Season Refresh Chapter: Grant Williams

BOSTON – Grant Williams has been a breath of fresh air both on and off the court for the Boston Celtics since they drafted him June 20.

On the court, he has been a contributing piece of the rotation as an undersized-yet-versatile big man who possesses an elite basketball IQ.

Off the court, Williams has brought a fun loving, positive personality to the locker room and to the community each and every day.

Not a bad start to a career.

The joyful big man, who stands in at 6-foot-6 and 236 pounds, has washed away some analysts’ pre-Draft concerns about which position he would play in the pros. Boston viewed him simply as a basketball player, and that’s how the team has used him through the first 62 appearances of his career.

According to basketball-reference.com, Williams has played 56 percent of his possessions at power forward, 31 percent of his possessions at small forward, and 14 percent of his possessions as a “small-ball” center for Boston. That last position is important, because two of Boston’s top six five-man lineups in terms of plus/minus rating, and three of its top nine five-man lineups overall (minimum of five games played), featured Williams at the center position.

It’s no wonder why many have compared Williams to three-time All-Star and three-time NBA champion Draymond Green, who served as Golden State’s small-ball center throughout its recent dynasty. Green stands in at 6-foot-6 and 230 pounds – nearly identical to Williams.

Similar to Green, the key factors behind Williams’ impact are his basketball IQ, his athleticism and his strength.

Very few players walk into the league with the level of intelligence that Williams has. He quickly learned the ins and outs of Boston’s offense, which has allowed him to regularly be in the right place at the right time at both ends of the court. Brad Stevens called him “really smart” during training camp and has on many occasions highlighted the big man’s IQ. Stevens has even relied on the rookie to be the team’s inbounder on critical late-game possessions – a significant sign of trust on the court.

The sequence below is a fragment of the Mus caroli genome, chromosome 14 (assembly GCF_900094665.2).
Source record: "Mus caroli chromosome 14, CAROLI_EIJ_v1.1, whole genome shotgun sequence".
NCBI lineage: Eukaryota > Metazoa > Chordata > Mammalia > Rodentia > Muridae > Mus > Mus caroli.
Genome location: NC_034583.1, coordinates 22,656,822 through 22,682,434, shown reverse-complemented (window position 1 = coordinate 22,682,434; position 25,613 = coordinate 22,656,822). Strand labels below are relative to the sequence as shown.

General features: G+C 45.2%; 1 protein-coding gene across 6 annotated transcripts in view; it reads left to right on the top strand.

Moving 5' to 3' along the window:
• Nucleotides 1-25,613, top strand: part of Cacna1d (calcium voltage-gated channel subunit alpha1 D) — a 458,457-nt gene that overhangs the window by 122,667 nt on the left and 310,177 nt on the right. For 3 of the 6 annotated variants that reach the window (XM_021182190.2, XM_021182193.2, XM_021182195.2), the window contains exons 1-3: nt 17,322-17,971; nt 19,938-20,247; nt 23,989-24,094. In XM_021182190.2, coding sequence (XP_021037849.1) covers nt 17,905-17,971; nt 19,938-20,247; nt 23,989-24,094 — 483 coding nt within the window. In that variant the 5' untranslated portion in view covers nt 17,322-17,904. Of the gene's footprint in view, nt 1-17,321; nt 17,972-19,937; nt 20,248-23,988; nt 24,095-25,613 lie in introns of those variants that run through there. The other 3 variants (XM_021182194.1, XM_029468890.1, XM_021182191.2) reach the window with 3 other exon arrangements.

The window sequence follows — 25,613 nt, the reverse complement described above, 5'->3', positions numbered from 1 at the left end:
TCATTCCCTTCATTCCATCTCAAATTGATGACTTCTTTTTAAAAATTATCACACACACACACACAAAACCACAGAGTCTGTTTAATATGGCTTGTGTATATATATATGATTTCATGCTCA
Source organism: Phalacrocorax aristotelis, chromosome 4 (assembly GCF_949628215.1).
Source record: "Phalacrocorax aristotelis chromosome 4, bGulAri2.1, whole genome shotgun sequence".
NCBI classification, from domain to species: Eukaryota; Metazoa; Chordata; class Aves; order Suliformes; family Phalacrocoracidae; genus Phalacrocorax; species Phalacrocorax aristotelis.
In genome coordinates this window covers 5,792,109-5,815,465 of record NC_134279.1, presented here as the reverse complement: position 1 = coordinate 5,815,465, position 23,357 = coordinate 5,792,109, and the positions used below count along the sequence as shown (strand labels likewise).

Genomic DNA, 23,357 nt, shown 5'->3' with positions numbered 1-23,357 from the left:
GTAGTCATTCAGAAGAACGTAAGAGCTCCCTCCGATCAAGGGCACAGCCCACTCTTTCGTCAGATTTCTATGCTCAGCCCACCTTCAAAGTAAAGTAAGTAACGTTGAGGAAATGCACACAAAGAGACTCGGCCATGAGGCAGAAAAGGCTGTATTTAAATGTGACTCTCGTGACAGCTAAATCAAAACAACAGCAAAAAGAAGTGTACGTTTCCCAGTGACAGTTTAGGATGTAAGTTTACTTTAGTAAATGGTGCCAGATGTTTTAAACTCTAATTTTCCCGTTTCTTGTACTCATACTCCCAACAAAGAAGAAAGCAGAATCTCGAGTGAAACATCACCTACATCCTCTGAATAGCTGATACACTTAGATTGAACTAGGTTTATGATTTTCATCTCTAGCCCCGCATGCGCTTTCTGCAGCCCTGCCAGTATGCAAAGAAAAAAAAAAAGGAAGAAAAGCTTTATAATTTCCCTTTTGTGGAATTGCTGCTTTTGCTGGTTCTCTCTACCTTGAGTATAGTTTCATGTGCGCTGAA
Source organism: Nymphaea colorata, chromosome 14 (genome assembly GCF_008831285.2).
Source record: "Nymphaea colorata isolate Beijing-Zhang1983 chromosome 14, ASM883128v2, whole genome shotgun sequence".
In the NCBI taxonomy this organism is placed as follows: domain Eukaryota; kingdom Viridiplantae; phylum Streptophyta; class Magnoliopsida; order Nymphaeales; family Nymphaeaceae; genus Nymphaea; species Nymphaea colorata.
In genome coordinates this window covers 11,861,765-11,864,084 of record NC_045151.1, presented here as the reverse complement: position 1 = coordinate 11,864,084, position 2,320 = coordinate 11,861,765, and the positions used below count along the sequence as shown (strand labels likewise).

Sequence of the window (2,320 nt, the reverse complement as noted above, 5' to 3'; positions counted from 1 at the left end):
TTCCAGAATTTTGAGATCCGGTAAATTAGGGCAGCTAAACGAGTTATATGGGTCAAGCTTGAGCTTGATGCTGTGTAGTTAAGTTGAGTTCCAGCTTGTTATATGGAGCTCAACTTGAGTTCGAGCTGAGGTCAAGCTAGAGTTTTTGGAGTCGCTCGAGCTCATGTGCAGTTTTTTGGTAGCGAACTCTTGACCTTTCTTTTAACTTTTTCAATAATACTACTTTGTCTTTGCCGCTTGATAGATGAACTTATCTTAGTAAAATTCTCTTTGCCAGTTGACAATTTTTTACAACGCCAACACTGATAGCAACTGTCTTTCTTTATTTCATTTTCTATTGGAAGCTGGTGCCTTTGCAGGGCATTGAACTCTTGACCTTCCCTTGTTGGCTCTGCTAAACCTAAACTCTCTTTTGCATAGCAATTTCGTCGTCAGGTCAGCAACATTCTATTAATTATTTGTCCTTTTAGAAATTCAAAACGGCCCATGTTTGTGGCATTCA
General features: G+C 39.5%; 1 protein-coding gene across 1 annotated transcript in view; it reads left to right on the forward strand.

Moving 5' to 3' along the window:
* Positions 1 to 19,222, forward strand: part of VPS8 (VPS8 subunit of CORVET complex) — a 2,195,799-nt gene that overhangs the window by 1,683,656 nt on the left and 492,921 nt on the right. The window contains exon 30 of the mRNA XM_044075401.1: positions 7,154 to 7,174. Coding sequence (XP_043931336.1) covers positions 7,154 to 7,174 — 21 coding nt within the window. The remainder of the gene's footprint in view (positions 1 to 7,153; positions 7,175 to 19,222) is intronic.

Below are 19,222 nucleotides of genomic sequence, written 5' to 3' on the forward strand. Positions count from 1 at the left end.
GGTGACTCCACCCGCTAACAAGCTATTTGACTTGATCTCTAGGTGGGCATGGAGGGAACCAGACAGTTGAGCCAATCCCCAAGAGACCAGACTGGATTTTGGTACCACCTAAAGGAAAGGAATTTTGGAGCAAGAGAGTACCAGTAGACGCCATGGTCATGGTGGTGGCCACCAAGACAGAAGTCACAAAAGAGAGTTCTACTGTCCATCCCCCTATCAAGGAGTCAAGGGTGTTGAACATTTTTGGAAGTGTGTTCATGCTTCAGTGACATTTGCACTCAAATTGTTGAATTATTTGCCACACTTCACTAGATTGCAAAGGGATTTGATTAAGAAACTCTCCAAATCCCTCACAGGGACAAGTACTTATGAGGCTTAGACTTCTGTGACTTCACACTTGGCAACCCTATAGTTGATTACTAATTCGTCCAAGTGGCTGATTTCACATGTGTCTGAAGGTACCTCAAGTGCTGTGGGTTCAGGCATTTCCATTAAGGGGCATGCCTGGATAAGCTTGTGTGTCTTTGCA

Williams has been an important piece of Boston’s defense thanks to his combination of athleticism and strength. His agility allows him to switch onto and defend any position, while his strength allows him to match up with players who are much larger than he is. This is a critical role for a Celtics team that oftentimes plays smaller than its opponents.

At this point, we’re nearly 400 words into our season refresh for Williams and we have yet to mention a single statistic. Why? Because Williams is a role player on this team – one who is concerned only with helping the team to win games.

Still, there are some numbers that we should outline regarding Williams’ rookie campaign thus far.

The forward got off to a rough start shooting the basketball from long range. He missed the first 25 3-pointers of his career, but has since made 35.0 percent of his attempts from long distance – a very respectable rate. It sounds as if his 3-point shot became even sharper during the NBA’s hiatus, too.

“He is making 3s like crazy, I promise,” Enes Kanter recently said on his podcast with NBCSB. “The Celtics fans might not believe this, but he is one of like the most sharpest shooters on the team. I think he worked so hard during the quarantine time. Now he’s like a 3-man.”

In addition to his 3-point shooting, Williams has also provided six games of double-digit scoring, 16 games of at least four rebounds, 17 games with at least one steal, and 23 games with at least one blocked shot. He also logged a plus/minus rating of plus-10 or better during 14 of his 62 appearances.

Those are all impressive numbers for a guy who only five times has played more than 25 minutes, and who averages just 15.6 minutes of action per contest.

Williams maxed out at 18 points during a Dec. 20 win over the Detroit Pistons. That game featured career highs both in scoring and in minutes played (30 minutes).

His most impactful games, however, have been far more subtle in the box score. On the night during which he logged a career-best plus/minus rating of plus-23, he scored just 12 points to go along with four rebounds, two assists, a steal, and a blocked shot. The next four games on his list of top plus/minus performances – which featured plus/minus ratings of plus-18, plus-17 (twice) and plus-16 – featured averages of just 6.0 points, 2.3 rebounds, 1.3 assists 0.8 steals and 1.75 blocks per game.

Those are the type of numbers that are more typical for Williams. Not because he’s incapable of filling a box score, but instead because of his role on this team. He is a glue guy who is asked to defend above and below his size, to be in the right place at the right time at both ends of the floor, and to occasionally make a few open shots.

He has excelled within that role through the first 62 games of his career. There’s no reason to expect that to change during the NBA’s restart in Florida.

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